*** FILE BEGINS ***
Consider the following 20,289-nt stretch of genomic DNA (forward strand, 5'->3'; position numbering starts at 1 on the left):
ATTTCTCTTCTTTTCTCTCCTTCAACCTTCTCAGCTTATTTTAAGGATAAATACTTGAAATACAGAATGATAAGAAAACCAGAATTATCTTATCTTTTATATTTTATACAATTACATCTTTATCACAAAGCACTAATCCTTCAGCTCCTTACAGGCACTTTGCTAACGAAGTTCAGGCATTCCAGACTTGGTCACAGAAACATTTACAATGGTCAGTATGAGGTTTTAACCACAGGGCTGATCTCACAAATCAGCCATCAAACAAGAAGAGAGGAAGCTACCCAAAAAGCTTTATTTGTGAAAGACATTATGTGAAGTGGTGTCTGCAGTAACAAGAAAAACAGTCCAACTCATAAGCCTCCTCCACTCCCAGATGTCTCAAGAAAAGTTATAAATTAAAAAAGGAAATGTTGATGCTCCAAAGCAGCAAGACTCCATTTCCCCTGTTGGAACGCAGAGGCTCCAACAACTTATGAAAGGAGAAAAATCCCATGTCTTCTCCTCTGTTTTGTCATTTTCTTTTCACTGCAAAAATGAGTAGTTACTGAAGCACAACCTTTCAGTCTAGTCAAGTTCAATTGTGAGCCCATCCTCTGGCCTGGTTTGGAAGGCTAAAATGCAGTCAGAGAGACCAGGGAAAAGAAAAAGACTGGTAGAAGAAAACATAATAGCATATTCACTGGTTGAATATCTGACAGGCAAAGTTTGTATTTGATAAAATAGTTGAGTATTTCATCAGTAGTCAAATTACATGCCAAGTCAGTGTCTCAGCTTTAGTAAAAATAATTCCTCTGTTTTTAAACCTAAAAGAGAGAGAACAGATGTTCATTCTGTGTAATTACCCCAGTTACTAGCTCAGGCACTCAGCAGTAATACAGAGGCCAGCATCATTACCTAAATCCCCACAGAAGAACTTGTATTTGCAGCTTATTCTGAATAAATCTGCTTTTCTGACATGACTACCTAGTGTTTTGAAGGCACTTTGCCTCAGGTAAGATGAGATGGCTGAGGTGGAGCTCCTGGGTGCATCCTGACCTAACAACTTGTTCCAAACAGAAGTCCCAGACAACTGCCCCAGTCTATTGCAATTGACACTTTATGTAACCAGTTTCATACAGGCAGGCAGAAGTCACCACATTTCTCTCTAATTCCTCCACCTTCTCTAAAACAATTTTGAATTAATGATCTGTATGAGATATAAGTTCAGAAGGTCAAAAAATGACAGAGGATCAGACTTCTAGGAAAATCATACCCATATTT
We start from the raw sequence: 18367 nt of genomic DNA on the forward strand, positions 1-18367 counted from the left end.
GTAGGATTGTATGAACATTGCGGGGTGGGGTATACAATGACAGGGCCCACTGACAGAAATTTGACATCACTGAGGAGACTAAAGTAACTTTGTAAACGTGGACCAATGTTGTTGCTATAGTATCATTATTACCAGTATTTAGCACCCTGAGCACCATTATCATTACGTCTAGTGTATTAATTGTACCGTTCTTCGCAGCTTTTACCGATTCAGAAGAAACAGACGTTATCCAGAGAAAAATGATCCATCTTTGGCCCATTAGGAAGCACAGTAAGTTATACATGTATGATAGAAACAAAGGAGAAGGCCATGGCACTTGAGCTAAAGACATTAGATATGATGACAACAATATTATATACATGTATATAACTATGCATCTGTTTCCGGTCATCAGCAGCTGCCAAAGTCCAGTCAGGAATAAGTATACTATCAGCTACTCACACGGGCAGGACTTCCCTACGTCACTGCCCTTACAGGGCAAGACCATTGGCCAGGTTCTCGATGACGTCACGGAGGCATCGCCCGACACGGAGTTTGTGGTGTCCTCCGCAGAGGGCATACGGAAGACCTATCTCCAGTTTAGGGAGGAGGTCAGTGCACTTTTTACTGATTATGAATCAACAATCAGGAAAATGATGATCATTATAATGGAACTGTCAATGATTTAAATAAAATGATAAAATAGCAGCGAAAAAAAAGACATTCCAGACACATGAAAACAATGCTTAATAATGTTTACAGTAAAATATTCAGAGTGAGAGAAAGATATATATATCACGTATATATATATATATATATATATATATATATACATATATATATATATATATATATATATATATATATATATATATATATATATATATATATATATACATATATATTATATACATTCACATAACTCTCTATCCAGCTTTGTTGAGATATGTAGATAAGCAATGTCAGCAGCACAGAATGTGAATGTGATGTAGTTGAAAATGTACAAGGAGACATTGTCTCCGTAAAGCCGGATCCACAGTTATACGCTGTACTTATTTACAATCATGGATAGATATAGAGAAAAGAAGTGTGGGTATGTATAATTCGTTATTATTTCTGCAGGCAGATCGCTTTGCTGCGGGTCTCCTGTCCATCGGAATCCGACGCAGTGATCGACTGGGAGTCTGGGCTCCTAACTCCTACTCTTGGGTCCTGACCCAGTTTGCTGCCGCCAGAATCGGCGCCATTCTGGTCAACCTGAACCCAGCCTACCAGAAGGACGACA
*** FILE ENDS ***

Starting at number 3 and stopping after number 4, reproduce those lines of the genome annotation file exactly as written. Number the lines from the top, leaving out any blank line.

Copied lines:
We start from the raw sequence: 18367 nt of genomic DNA on the forward strand, positions 1-18367 counted from the left end.
GTAGGATTGTATGAACATTGCGGGGTGGGGTATACAATGACAGGGCCCACTGACAGAAATTTGACATCACTGAGGAGACTAAAGTAACTTTGTAAACGTGGACCAATGTTGTTGCTATAGTATCATTATTACCAGTATTTAGCACCCTGAGCACCATTATCATTACGTCTAGTGTATTAATTGTACCGTTCTTCGCAGCTTTTACCGATTCAGAAGAAACAGACGTTATCCAGAGAAAAATGATCCATCTTTGGCCCATTAGGAAGCACAGTAAGTTATACATGTATGATAGAAACAAAGGAGAAGGCCATGGCACTTGAGCTAAAGACATTAGATATGATGACAACAATATTATATACATGTATATAACTATGCATCTGTTTCCGGTCATCAGCAGCTGCCAAAGTCCAGTCAGGAATAAGTATACTATCAGCTACTCACACGGGCAGGACTTCCCTACGTCACTGCCCTTACAGGGCAAGACCATTGGCCAGGTTCTCGATGACGTCACGGAGGCATCGCCCGACACGGAGTTTGTGGTGTCCTCCGCAGAGGGCATACGGAAGACCTATCTCCAGTTTAGGGAGGAGGTCAGTGCACTTTTTACTGATTATGAATCAACAATCAGGAAAATGATGATCATTATAATGGAACTGTCAATGATTTAAATAAAATGATAAAATAGCAGCGAAAAAAAAGACATTCCAGACACATGAAAACAATGCTTAATAATGTTTACAGTAAAATATTCAGAGTGAGAGAAAGATATATATATCACGTATATATATATATATATATATATATATATATACATATATATATATATATATATATATATATATATATATATATATATATATATATATATATATATACATATATATTATATACATTCACATAACTCTCTATCCAGCTTTGTTGAGATATGTAGATAAGCAATGTCAGCAGCACAGAATGTGAATGTGATGTAGTTGAAAATGTACAAGGAGACATTGTCTCCGTAAAGCCGGATCCACAGTTATACGCTGTACTTATTTACAATCATGGATAGATATAGAGAAAAGAAGTGTGGGTATGTATAATTCGTTATTATTTCTGCAGGCAGATCGCTTTGCTGCGGGTCTCCTGTCCATCGGAATCCGACGCAGTGATCGACTGGGAGTCTGGGCTCCTAACTCCTACTCTTGGGTCCTGACCCAGTTTGCTGCCGCCAGAATCGGCGCCATTCTGGTCAACCTGAACCCAGCCTACCAGAAGGACGACA